Florida would jump from lackluster ranks to having the most stringent renewable energy requirements for electricity generation in the nation, under a bill to be considered Thursday by a Senate committee.
The Senate's energy plan (SB 996) would require half of new electricity in Florida to be generated with renewable energies such as biomass, wind and solar by 2017. The Sunshine State currently generates less than 10 percent of its electricity using nuclear power and other renewable fuels, instead relying primarily on natural gas, coal and petroleum — all fossil fuels.
The 50 percent figure may change during upcoming negotiations, but it signals that some state lawmakers want Florida to join at least 20 other states and the District of Columbia, which currently have renewable portfolio standards for electricity production. Minnesota, for example, has a requirement of 25 percent by 2025 — the highest percentage of any state to date, according to the U.S. Department of Energy.
"I think it's very bold to set an aggressive goal like that," said Susan Glickman, a consultant for the Southern Alliance for Clean Energy. "I think it will certainly cause people to look at what's in the realm of the possible for Florida."
However, the House energy plan (ENRC 07-01) approved Wednesday by the Environment and Natural Resources Council rejects a renewable energy mandate until a study can be conducted to recommend a requirement. It opts instead for tax incentives and grants to spur the production of renewable fuels such as ethanol, which experts have said could be readily produced in Florida using materials such as citrus and yard waste.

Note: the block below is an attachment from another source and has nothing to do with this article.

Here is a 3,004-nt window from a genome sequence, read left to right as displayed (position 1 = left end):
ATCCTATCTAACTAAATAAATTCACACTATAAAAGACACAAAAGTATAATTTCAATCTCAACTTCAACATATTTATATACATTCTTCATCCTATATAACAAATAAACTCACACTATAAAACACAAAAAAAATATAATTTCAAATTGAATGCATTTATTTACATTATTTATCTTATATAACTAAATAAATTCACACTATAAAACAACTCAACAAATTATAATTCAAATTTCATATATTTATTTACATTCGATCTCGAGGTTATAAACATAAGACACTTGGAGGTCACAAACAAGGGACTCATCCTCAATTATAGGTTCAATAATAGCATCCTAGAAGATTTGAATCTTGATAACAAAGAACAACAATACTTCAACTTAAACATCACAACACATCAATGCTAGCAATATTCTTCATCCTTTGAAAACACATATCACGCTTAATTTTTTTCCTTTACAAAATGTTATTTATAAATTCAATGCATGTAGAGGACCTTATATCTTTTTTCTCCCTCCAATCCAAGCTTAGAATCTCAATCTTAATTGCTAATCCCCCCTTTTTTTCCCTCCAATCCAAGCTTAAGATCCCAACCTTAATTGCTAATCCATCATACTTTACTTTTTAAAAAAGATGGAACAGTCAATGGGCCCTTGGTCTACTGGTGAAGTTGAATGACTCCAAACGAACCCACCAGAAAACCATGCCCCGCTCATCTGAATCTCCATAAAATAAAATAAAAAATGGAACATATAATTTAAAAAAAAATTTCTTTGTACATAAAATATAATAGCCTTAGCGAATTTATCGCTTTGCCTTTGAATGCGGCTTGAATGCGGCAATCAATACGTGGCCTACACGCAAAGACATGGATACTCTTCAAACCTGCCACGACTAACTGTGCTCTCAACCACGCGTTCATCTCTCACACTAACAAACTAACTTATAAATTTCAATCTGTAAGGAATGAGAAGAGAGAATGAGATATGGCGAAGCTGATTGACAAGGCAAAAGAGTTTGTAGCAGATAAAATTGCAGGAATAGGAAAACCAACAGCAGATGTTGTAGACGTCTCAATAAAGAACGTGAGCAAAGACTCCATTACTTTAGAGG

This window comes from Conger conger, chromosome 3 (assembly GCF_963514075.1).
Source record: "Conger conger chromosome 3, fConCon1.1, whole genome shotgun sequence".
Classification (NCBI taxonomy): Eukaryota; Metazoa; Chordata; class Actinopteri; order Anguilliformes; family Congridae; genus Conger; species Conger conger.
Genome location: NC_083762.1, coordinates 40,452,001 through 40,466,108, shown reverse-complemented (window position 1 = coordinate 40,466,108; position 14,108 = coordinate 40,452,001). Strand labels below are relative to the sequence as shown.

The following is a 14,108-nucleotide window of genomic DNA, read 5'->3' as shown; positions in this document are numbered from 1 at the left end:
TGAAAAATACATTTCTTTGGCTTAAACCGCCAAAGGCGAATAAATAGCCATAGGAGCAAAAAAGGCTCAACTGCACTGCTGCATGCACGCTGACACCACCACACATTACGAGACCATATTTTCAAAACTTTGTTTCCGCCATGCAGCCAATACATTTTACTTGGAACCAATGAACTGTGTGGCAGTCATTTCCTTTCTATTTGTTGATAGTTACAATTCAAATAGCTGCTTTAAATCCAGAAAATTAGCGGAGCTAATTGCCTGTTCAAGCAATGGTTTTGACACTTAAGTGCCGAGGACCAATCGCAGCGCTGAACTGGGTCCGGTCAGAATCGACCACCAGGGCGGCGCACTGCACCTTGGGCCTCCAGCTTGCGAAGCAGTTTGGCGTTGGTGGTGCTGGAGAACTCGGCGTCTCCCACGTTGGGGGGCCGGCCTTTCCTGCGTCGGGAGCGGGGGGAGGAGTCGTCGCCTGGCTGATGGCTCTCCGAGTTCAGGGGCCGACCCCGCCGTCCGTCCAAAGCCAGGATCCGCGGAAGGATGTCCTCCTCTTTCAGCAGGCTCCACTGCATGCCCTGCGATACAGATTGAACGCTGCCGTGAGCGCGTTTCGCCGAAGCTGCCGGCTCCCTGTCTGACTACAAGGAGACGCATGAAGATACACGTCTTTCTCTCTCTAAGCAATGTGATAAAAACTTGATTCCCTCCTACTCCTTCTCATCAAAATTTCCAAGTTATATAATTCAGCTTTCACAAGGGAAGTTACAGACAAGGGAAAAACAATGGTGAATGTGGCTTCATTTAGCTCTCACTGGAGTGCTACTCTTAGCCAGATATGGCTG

The Senate plan also contains tax incentives, but its author believes a mandate is the best way to spur needed investment in renewable energy to offset Florida's dependence on foreign oil.
"We're dragging the power companies kicking and screaming to the table," said Sen. Mike Bennett, R-Bradenton.
Rep. Bob Allen, R-Merritt Island, the House energy head, said incentives are a better way to get industry to partner in new initiatives.
"Mandating is the old central government model where it's Soviet style. You're telling people, 'You shall do this,' and you hope they will," Allen said. "You can't make people spend and invest dollars … with a mandate as fast as you can when you incentivize it."
Florida Power and Light, the state's largest electricity producer, had not had time to digest the Senate proposal.
"We'll evaluate it," said spokesman Mayco Villafana.
The Senate bill would require the creation of a net-metering program, in which electricity customers who have installed solar or wind technologies in their homes and businesses would receive credit for excess power they send back out onto the grid.